Working alongside artists as architects
A red sculpture in front of tall buildings.
Collaborating with artists from the beginning of the design process is an approach that can bring a dynamic integration of architectural and artistic elements. This relationship allows for the distinct voices of both us, as architects and the artist to resonate throughout the project. A notable example of this collaborative energy is exemplified by the Alexander Calder Flamingo sculpture in front of Chicago’s Federal Plaza. Both the Flamingo and the Mies Van Der Rohe Kluczynski Federal Building stand out on their own as incredible pieces of work, but together they complement each other in profound ways. The lines of Mies’ grid style design juxtapose the fluid arcs of Calder’s sculpture, playing off each other and creating a viewing experience for a passersby to appreciate both pieces together at once. That symbiotic relationship of the two pieces is a point of inspiration when it comes to incorporating art into public spaces.

Working with an artist from an early stage of the design process happens in many instances of public spaces that feature art. We’re lucky to have had these opportunities in a few of our projects for the CTA.

With our work on the CTA Green Line Garfield station, we were able to collaborate directly with the two artists on the project – Nick Cave and Bob Faust. As their first station design project with the CTA, they were very involved in including their artwork into the architectural design process – which is evident in the way the art and the architecture play off each other. Nick’s amazing sculptural and soundsuit art is all about movement and social expression, and Bob finds ways to channel that energy and vibrancy into his graphic  art expression. When you step into the Garfield Station, the art envelops you and brings you into the mind and experience of the concept of the art. Even though it’s as simple as an application to walls and columns in the station, the experience of using the station brings the artwork to life as you move through it to your destination. Every application of art that was incorporated into the architecture considered the movement that’s inherent to Nick Cave’s work and the movement of the transit rider.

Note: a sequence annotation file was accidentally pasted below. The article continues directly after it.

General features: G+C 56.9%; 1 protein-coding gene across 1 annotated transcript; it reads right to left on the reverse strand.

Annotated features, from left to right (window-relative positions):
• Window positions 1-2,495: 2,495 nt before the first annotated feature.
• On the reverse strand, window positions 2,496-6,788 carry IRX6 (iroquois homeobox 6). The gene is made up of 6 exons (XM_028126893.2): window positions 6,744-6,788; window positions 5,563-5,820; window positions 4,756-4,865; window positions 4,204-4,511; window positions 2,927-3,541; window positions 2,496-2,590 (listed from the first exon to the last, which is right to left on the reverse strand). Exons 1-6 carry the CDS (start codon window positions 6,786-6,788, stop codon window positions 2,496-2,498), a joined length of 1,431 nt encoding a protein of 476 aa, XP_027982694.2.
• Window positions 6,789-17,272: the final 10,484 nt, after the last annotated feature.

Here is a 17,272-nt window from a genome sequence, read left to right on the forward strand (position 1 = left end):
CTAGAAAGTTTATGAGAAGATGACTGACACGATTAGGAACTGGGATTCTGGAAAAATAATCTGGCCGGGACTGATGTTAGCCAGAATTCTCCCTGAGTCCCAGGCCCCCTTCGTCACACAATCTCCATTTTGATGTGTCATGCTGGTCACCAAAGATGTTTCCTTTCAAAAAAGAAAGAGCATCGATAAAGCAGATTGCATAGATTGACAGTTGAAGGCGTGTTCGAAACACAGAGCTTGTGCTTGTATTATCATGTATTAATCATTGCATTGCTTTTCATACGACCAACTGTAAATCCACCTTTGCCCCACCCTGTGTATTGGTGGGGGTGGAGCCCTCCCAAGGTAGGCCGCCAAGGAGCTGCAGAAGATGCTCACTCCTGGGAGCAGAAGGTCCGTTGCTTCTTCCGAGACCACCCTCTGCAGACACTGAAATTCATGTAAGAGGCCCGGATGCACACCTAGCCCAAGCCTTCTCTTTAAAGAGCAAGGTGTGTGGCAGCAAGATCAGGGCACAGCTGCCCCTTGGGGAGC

“Every application of art that was incorporated into the architecture considered the movement that’s inherent to Nick Cave’s work and the movement of the transit rider”

Incorporating the community in which the art serves

Art installation inside Garfield Green line station

Building civic or local pride is important when incorporating art into a public space. Involving the community into the decision making and selection process allows for greater place-making across the board and leads to a memorable impact on people. It feels special to prompt people to create memories of spaces and feeling of spaces through this partnership of art and architecture.

With many of our CTA projects, and Garfield specifically, we ask ourselves how we can give the community something that we felt would stand the test of time and would give back to that growing art neighborhood. The whole connection with that community was about ensuring that the art stood out the most – that it wasn’t this art on architecture situation, but rather centering the art to be the focal point. It unfolded as letting the architecture serve as the backdrop and the art be the topic of conversation. Instead of it being a picture on the wall. To create this, we really leaned into community input and collaboration with Nick and Bob, who have made Chicago their home and are involved in various Chicago pursuits. We are proud to be involved in elevating their artistic voice and experience as an artist in Chicago – in a way that the community could appreciate and enjoy every day.